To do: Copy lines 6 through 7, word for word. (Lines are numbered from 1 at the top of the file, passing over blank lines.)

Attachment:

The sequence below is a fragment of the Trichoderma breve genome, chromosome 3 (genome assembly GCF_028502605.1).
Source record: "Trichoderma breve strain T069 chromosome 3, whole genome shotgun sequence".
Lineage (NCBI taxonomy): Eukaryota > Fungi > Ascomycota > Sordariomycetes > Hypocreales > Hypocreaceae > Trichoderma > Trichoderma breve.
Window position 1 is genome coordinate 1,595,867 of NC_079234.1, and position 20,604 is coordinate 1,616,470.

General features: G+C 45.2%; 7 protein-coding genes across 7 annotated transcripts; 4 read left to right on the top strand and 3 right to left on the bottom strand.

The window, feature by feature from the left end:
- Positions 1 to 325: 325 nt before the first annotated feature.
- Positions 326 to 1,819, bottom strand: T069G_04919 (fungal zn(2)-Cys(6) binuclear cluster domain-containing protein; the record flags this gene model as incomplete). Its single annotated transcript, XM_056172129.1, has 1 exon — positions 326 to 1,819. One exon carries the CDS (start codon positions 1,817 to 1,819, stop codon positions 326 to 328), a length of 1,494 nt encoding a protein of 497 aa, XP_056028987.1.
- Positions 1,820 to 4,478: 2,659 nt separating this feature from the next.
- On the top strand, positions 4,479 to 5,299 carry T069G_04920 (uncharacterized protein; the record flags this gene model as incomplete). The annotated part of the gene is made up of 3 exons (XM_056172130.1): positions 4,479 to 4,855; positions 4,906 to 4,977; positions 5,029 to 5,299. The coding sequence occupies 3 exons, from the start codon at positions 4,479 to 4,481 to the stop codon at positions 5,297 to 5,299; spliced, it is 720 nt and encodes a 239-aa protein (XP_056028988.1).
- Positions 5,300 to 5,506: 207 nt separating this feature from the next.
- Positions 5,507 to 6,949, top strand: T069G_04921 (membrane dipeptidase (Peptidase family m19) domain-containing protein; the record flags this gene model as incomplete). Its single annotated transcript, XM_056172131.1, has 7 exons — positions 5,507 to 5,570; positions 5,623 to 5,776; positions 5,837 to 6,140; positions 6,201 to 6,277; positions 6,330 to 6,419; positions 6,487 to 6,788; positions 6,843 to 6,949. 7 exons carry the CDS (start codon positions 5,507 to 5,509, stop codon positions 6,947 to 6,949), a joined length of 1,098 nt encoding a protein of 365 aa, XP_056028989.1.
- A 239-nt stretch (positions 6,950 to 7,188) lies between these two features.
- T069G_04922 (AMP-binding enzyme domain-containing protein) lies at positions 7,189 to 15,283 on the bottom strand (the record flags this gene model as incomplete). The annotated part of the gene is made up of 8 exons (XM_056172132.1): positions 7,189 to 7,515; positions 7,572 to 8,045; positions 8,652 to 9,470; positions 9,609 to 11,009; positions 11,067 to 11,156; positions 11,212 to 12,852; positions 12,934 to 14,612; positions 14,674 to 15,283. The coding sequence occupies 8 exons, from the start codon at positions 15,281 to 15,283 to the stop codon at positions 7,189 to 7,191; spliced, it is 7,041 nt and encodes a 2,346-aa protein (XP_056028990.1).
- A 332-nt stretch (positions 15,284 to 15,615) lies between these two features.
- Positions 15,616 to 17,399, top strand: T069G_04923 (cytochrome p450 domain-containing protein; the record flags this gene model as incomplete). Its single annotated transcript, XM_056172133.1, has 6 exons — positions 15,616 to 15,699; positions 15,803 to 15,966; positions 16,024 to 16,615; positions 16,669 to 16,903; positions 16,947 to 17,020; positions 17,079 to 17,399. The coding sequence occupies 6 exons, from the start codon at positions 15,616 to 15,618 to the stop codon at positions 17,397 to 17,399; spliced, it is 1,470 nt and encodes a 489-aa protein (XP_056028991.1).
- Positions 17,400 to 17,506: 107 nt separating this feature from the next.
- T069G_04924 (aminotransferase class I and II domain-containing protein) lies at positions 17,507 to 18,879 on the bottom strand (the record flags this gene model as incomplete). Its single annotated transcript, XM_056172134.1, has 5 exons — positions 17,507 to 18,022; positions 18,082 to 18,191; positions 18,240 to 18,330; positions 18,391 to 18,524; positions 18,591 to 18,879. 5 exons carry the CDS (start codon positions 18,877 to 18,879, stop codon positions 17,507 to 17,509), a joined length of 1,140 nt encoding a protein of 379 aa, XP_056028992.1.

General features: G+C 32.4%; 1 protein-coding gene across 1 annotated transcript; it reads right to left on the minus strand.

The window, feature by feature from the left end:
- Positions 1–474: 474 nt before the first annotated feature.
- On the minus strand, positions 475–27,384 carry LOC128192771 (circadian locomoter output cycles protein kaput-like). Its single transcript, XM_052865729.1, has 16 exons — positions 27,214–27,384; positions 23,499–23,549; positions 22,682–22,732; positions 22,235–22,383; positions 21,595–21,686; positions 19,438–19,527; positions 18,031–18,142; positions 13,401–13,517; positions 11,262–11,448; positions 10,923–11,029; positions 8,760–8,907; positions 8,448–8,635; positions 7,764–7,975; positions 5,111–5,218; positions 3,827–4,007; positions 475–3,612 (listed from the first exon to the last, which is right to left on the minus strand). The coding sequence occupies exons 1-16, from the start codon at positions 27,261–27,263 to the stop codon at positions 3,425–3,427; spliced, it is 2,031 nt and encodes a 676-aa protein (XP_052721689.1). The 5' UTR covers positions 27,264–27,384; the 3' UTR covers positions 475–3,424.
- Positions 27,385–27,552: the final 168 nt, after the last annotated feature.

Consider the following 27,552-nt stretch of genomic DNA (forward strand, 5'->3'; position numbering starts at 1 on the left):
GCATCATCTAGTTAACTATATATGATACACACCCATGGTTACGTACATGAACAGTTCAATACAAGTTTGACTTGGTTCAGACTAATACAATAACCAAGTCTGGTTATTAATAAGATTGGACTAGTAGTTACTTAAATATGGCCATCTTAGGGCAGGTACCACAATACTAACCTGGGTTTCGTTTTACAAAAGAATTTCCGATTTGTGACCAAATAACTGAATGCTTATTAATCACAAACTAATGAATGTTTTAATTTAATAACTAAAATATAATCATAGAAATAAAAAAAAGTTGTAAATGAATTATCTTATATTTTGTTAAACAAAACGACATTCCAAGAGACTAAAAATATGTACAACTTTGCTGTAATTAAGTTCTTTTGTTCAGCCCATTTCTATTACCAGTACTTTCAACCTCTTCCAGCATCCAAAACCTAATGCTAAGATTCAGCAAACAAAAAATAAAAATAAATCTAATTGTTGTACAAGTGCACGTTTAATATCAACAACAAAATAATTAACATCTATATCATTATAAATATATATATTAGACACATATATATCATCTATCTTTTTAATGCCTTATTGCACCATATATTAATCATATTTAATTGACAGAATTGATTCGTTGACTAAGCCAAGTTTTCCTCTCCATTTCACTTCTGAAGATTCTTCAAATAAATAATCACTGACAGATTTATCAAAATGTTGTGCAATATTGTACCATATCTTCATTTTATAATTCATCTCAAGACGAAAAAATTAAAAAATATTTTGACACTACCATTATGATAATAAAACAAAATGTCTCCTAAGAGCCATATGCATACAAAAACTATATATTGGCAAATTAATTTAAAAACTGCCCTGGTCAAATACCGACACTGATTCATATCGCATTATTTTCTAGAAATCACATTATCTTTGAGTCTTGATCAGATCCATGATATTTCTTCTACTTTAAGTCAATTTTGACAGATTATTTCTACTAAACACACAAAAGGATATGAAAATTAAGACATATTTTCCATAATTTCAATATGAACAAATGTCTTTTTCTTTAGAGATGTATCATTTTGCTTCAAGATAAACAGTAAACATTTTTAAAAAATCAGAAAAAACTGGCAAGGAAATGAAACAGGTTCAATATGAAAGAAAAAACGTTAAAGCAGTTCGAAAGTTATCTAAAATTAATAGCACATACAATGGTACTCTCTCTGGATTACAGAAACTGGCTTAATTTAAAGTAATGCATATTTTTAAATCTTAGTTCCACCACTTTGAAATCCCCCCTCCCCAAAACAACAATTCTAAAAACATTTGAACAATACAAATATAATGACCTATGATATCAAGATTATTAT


The window, feature by feature from the left end:
- Positions 1 to 325: 325 nt before the first annotated feature.